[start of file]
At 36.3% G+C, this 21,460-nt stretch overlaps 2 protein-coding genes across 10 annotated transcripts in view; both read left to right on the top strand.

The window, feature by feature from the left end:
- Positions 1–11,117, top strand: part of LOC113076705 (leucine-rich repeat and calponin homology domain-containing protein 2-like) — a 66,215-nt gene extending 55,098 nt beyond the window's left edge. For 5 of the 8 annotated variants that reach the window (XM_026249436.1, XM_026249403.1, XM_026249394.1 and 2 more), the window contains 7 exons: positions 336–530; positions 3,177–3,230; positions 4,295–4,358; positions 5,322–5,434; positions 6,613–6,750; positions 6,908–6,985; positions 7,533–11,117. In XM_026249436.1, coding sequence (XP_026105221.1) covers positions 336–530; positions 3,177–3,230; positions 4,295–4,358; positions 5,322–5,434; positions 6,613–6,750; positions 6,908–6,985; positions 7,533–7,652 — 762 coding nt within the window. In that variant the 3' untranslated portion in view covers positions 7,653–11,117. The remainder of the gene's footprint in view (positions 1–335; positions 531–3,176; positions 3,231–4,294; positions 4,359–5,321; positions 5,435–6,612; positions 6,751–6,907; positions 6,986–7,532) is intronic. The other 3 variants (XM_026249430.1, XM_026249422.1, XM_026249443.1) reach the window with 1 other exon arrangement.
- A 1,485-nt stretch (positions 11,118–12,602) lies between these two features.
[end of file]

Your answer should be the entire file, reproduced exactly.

At 36.3% G+C, this 21,460-nt stretch overlaps 2 protein-coding genes across 10 annotated transcripts in view; both read left to right on the top strand.

The window, feature by feature from the left end:
- Positions 1–11,117, top strand: part of LOC113076705 (leucine-rich repeat and calponin homology domain-containing protein 2-like) — a 66,215-nt gene extending 55,098 nt beyond the window's left edge. For 5 of the 8 annotated variants that reach the window (XM_026249436.1, XM_026249403.1, XM_026249394.1 and 2 more), the window contains 7 exons: positions 336–530; positions 3,177–3,230; positions 4,295–4,358; positions 5,322–5,434; positions 6,613–6,750; positions 6,908–6,985; positions 7,533–11,117. In XM_026249436.1, coding sequence (XP_026105221.1) covers positions 336–530; positions 3,177–3,230; positions 4,295–4,358; positions 5,322–5,434; positions 6,613–6,750; positions 6,908–6,985; positions 7,533–7,652 — 762 coding nt within the window. In that variant the 3' untranslated portion in view covers positions 7,653–11,117. The remainder of the gene's footprint in view (positions 1–335; positions 531–3,176; positions 3,231–4,294; positions 4,359–5,321; positions 5,435–6,612; positions 6,751–6,907; positions 6,986–7,532) is intronic. The other 3 variants (XM_026249430.1, XM_026249422.1, XM_026249443.1) reach the window with 1 other exon arrangement.
- A 1,485-nt stretch (positions 11,118–12,602) lies between these two features.